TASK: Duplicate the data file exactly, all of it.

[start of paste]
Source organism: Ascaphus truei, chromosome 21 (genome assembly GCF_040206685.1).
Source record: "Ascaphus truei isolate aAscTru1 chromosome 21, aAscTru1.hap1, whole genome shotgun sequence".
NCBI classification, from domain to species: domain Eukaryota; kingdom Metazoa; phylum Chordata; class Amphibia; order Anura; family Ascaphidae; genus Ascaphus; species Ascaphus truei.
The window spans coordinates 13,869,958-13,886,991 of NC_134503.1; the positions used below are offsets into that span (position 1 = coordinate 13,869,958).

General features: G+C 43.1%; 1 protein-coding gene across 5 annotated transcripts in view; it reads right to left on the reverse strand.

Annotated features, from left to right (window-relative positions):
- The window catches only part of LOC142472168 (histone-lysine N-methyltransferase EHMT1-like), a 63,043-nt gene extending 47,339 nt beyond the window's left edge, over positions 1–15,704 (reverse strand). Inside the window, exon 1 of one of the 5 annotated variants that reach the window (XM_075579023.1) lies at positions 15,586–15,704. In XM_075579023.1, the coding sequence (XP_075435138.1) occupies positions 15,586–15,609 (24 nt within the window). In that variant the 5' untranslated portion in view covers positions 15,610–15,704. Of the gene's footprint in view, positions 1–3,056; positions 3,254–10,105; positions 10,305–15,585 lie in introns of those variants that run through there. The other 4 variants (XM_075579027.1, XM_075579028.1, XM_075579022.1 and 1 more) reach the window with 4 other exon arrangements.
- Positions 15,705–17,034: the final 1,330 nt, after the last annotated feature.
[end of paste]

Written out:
Source organism: Ascaphus truei, chromosome 21 (genome assembly GCF_040206685.1).
Source record: "Ascaphus truei isolate aAscTru1 chromosome 21, aAscTru1.hap1, whole genome shotgun sequence".
NCBI classification, from domain to species: domain Eukaryota; kingdom Metazoa; phylum Chordata; class Amphibia; order Anura; family Ascaphidae; genus Ascaphus; species Ascaphus truei.
The window spans coordinates 13,869,958-13,886,991 of NC_134503.1; the positions used below are offsets into that span (position 1 = coordinate 13,869,958).

General features: G+C 43.1%; 1 protein-coding gene across 5 annotated transcripts in view; it reads right to left on the reverse strand.

Annotated features, from left to right (window-relative positions):
- The window catches only part of LOC142472168 (histone-lysine N-methyltransferase EHMT1-like), a 63,043-nt gene extending 47,339 nt beyond the window's left edge, over positions 1–15,704 (reverse strand). Inside the window, exon 1 of one of the 5 annotated variants that reach the window (XM_075579023.1) lies at positions 15,586–15,704. In XM_075579023.1, the coding sequence (XP_075435138.1) occupies positions 15,586–15,609 (24 nt within the window). In that variant the 5' untranslated portion in view covers positions 15,610–15,704. Of the gene's footprint in view, positions 1–3,056; positions 3,254–10,105; positions 10,305–15,585 lie in introns of those variants that run through there. The other 4 variants (XM_075579027.1, XM_075579028.1, XM_075579022.1 and 1 more) reach the window with 4 other exon arrangements.
- Positions 15,705–17,034: the final 1,330 nt, after the last annotated feature.